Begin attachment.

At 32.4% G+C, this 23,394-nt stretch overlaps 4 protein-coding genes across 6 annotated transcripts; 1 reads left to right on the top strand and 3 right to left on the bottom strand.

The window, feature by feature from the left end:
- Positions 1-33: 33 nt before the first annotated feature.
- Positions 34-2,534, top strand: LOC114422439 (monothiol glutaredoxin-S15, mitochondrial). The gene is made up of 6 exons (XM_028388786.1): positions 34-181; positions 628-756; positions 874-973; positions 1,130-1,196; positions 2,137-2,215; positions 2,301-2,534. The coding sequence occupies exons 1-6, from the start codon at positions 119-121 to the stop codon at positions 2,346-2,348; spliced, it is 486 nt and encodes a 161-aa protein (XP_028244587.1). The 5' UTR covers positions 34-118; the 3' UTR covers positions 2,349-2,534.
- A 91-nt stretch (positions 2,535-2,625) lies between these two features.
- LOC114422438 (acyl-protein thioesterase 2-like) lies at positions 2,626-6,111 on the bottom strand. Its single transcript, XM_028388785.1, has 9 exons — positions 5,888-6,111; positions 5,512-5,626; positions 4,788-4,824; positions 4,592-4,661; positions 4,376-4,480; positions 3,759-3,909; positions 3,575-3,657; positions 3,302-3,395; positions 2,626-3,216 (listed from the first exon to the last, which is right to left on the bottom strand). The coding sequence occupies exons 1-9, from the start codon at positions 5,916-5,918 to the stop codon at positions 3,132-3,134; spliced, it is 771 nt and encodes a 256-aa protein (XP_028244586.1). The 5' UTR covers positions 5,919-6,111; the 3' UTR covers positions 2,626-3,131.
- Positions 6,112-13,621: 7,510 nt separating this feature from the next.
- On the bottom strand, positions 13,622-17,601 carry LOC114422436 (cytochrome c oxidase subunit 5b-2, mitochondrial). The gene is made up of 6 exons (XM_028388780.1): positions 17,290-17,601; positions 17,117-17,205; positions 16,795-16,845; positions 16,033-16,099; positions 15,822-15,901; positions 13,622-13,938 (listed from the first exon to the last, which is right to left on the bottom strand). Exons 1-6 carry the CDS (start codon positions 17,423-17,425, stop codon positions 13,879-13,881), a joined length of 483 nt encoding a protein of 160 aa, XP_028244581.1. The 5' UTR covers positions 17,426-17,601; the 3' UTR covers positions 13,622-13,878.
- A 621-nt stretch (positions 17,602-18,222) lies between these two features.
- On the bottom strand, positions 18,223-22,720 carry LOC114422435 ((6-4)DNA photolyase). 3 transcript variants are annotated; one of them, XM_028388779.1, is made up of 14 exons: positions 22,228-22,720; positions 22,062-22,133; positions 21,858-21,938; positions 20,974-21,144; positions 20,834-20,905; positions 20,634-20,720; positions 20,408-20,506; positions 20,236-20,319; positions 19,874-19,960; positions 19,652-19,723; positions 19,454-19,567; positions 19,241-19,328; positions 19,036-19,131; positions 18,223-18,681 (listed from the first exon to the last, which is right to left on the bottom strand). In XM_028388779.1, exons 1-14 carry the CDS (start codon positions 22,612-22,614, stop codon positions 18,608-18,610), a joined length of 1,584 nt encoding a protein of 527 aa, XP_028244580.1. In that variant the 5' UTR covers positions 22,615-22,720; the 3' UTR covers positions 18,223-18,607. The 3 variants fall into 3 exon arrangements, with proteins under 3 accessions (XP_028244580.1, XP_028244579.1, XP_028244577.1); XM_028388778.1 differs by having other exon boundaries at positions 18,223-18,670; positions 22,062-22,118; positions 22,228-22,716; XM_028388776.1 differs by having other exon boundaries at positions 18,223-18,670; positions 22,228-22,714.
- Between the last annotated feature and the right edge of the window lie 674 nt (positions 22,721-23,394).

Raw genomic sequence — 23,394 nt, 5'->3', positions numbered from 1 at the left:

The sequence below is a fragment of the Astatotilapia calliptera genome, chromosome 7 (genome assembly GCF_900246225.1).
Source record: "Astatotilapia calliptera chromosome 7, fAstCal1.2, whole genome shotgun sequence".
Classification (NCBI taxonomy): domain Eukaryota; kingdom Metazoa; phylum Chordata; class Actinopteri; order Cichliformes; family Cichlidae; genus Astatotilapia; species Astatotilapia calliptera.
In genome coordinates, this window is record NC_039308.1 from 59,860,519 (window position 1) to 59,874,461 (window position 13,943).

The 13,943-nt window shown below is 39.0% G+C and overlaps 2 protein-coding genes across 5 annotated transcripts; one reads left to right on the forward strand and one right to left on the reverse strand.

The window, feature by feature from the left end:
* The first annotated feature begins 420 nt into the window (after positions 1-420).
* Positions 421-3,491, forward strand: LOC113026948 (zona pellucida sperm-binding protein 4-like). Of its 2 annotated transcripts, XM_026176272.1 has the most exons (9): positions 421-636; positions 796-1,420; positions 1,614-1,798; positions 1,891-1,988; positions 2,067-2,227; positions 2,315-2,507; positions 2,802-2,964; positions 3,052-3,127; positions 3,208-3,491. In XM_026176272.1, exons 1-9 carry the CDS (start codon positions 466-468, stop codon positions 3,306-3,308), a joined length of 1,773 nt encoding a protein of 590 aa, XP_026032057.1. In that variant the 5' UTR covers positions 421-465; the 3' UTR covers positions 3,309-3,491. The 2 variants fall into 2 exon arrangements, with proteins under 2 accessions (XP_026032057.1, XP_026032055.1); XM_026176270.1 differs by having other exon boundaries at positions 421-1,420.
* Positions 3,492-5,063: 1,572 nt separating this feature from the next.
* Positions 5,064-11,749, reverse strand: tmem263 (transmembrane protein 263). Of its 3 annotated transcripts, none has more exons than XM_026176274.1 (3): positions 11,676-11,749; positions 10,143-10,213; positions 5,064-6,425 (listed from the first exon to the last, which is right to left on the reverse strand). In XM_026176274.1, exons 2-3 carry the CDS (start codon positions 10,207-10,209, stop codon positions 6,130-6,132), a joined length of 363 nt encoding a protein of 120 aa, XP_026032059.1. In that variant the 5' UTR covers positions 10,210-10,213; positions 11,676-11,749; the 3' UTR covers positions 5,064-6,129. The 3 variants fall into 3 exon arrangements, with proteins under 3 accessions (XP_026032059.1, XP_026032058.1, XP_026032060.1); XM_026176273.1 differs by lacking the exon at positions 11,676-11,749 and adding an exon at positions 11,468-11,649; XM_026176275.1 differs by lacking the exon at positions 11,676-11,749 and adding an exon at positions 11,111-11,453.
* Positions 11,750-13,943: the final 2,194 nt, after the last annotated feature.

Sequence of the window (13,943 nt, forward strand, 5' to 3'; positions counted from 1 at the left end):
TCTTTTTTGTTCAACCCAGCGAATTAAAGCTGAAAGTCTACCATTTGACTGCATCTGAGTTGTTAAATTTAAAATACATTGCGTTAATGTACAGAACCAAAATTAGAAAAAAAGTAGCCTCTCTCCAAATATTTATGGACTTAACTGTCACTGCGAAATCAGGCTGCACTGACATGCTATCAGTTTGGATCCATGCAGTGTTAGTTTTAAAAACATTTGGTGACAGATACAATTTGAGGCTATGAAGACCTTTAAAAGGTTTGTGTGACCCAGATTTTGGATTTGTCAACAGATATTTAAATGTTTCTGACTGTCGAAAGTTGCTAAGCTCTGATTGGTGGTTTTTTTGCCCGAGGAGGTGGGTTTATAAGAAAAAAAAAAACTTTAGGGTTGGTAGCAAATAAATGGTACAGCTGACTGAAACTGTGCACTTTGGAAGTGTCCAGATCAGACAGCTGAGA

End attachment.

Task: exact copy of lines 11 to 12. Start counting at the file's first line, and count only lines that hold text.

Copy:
- Between the last annotated feature and the right edge of the window lie 674 nt (positions 22,721-23,394).

Raw genomic sequence — 23,394 nt, 5'->3', positions numbered from 1 at the left: